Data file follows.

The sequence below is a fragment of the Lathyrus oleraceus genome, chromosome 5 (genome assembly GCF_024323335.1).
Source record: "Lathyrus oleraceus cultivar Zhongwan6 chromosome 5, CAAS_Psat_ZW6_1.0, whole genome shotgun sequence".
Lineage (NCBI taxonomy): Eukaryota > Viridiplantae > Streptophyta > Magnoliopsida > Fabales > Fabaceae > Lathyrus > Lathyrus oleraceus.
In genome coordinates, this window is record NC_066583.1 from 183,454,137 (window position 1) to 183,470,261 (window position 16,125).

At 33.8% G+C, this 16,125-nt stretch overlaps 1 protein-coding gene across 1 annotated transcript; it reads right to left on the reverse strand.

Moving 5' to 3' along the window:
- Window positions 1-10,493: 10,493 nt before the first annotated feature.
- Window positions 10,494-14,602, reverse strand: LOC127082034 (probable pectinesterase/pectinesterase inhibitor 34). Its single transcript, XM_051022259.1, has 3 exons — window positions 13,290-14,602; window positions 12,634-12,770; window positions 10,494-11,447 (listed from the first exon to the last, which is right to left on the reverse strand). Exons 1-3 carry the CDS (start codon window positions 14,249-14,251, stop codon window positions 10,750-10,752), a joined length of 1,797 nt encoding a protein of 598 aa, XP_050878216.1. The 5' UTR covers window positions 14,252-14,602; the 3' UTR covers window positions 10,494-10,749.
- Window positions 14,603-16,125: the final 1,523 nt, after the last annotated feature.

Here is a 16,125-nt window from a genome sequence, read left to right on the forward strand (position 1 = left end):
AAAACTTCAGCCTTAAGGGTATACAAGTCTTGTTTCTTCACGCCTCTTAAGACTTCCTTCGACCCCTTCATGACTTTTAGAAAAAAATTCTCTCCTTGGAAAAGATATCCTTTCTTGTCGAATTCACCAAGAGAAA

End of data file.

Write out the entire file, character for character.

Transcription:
The sequence below is a fragment of the Lathyrus oleraceus genome, chromosome 5 (genome assembly GCF_024323335.1).
Source record: "Lathyrus oleraceus cultivar Zhongwan6 chromosome 5, CAAS_Psat_ZW6_1.0, whole genome shotgun sequence".
Lineage (NCBI taxonomy): Eukaryota > Viridiplantae > Streptophyta > Magnoliopsida > Fabales > Fabaceae > Lathyrus > Lathyrus oleraceus.
In genome coordinates, this window is record NC_066583.1 from 183,454,137 (window position 1) to 183,470,261 (window position 16,125).

At 33.8% G+C, this 16,125-nt stretch overlaps 1 protein-coding gene across 1 annotated transcript; it reads right to left on the reverse strand.

Moving 5' to 3' along the window:
- Window positions 1-10,493: 10,493 nt before the first annotated feature.
- Window positions 10,494-14,602, reverse strand: LOC127082034 (probable pectinesterase/pectinesterase inhibitor 34). Its single transcript, XM_051022259.1, has 3 exons — window positions 13,290-14,602; window positions 12,634-12,770; window positions 10,494-11,447 (listed from the first exon to the last, which is right to left on the reverse strand). Exons 1-3 carry the CDS (start codon window positions 14,249-14,251, stop codon window positions 10,750-10,752), a joined length of 1,797 nt encoding a protein of 598 aa, XP_050878216.1. The 5' UTR covers window positions 14,252-14,602; the 3' UTR covers window positions 10,494-10,749.
- Window positions 14,603-16,125: the final 1,523 nt, after the last annotated feature.

Here is a 16,125-nt window from a genome sequence, read left to right on the forward strand (position 1 = left end):
AAAACTTCAGCCTTAAGGGTATACAAGTCTTGTTTCTTCACGCCTCTTAAGACTTCCTTCGACCCCTTCATGACTTTTAGAAAAAAATTCTCTCCTTGGAAAAGATATCCTTTCTTGTCGAATTCACCAAGAGAAA